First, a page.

Be aware that s_client interprets certain characters at the beginning of lines as in-band control characters. If you need clean communication with the remote server, one option is to use netcat with the -c parameter:
# nc -c -v ::1 443
Connecting to a TLS-based server interactively using netcat
We can save a copy of the remote certificate locally using the -Z option:
# nc -c -v -Z remote_cert.pem ::1 443
Saving a copy of the remote certificate
This can then be examined using the commands we saw earlier in the ‘converting between formats’ section.
# openssl x509 -in example.ssc -noout -text
Viewing the saved certificate in text format
If we're connecting to a server that is using a self-signed certificate which isn't in our certificate bundle, we'll need to invoke netcat with -Tnoverify, and if we're connecting to a hostname or IP address that is not in the DN of the certificate, we'll need -Tnoname:
# nc -c -v -Tnoverify -Tnoname ::1 443
Bypassing certificate checks for testing and diagnostic purposes
Getting a certificate which has been signed by a recognised CA
The exact procedure for getting a certificate from a recognised CA depends somewhat on the individual CA.
Several popular certificate authorities who issue certificates at no cost make use of the acme protocol. The acme protocol allows us to go through the whole process of making a request, then proving domain ownership, or at least control of a domain, by serving specific content via HTTP for certain paths beginning with /.well-known/acme-challenge/, through to receiving the final certificate.
If we request a certificate using the acme protocol, we don't need to manually create a CSR and send it to the CA.
An acme protocol client is included in the base installation of OpenBSD in the form of /usr/sbin/acme-client, and setting it up is fairly trivial.
First, we create a configuration file /etc/acme-client.conf. This will contain an authority section specifying the parameters for the CA that we want to use, and one or more domain sections specifying the common names of the certificates that we want to have signed.
The authority section is very simple, and in most cases can be copied exactly from one of the entries in the example configuration file found in /etc/examples/acme-client.conf.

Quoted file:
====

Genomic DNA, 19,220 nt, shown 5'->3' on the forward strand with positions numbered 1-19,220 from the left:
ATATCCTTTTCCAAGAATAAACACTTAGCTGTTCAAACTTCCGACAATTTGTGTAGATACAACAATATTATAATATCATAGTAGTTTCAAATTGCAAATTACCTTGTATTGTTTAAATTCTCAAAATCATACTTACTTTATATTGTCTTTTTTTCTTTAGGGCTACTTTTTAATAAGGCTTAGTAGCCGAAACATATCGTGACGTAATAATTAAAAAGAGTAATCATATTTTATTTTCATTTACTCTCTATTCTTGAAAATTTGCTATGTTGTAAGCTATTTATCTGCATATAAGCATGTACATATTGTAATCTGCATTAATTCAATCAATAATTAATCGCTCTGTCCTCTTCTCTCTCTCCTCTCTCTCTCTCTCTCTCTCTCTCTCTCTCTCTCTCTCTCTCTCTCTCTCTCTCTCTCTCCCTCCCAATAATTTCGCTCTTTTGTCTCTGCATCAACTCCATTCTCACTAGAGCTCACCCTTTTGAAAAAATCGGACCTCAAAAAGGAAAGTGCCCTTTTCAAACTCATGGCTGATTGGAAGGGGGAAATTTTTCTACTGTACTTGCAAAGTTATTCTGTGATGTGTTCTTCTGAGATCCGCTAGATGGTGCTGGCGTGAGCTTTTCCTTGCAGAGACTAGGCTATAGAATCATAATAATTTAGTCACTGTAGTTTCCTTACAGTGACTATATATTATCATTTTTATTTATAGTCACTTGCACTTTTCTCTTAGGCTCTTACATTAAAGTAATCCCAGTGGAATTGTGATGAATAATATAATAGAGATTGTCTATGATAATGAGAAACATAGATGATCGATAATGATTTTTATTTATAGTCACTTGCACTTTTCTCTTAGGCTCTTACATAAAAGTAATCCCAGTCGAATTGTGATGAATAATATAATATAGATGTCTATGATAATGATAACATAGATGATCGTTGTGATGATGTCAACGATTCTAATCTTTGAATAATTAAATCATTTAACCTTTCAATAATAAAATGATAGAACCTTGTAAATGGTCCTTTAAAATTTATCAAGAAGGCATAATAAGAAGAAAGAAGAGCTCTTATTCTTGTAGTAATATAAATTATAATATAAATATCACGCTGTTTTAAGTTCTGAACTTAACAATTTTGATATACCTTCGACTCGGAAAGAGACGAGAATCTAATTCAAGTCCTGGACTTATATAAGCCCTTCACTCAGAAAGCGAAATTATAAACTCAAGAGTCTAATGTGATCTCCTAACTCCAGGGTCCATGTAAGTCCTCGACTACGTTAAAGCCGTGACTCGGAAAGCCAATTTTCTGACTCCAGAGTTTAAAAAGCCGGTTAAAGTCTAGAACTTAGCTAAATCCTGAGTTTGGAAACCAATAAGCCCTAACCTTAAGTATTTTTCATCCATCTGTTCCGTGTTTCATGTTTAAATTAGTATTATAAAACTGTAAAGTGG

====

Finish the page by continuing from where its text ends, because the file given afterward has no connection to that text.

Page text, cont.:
If we're only using a single CA and using the default path for the challenge, then we only need to specify two options in each domain section:
domain example.com {
domain key "/etc/ssl/private/example.com.key"
domain full chain certificate "/etc/ssl/example.com.crt"
A very simplistic configuration for acme-client.conf
We also need to configure httpd to serve the contents of /var/www/acme at /.well-known/acme-challenge/, as documented in the manual page for acme-client.
To ensure maximum compatibility with the implementations of the acme protocol by diverse certificate authorities, we need to serve the challenge directory via both plain text HTTP and HTTPS. Using a self-signed certificate for HTTPS communication with an acme server before you have a CA signed certificate is generally fine, but serving exclusively over just one of either HTTP or HTTPS is not guaranteed to work. Even if such a setup works for the initial certificate request, it might not be successful when the time comes to renew the certificate.
Once both acme-client and httpd are correctly configured, and any firewall rules that would have been blocking access to the local webserver have been adjusted, we can invoke acme-client to request a certificate for the newly configured domain:
# acme-client -v example.com
Requesting a certificate from the configured recognised CA
Assuming that there are no errors, the new certificate will be written to the specified location of /etc/ssl/example.com.crt.
If we were previously using a self-signed certificate in httpd, such as example.com.ssc, we'll need to change the path in the ‘tls certificate’ directive to point to example.com.crt instead.
At this point, the CA-signed certificate is ready to be use, and we just need to restart httpd, as well as any other servers such as smtpd that we have configured to use it.
This week we saw how to generate new ECDSA and RSA key pairs, and how to create a certificate signing request, which we could then use to issue a self-signed certificate from our own private certificate authority. Next, we looked at how to use such certificates in httpd, smtpd, and iked. As well as all that, we noted how we could use netcat and s_client to debug connection problems and save a local copy of a remote server's certificate. Finally, we learnt how to get a certificate issued by a globally trusted CA using the acme protocol, so that we could successfully offer encrypted connections to a web or mail server on the public internet.
In part eight, we'll be exploring remote X sessions and explaining how to set them up, as well as having a look at using sndiod to send audio data over the network in real time.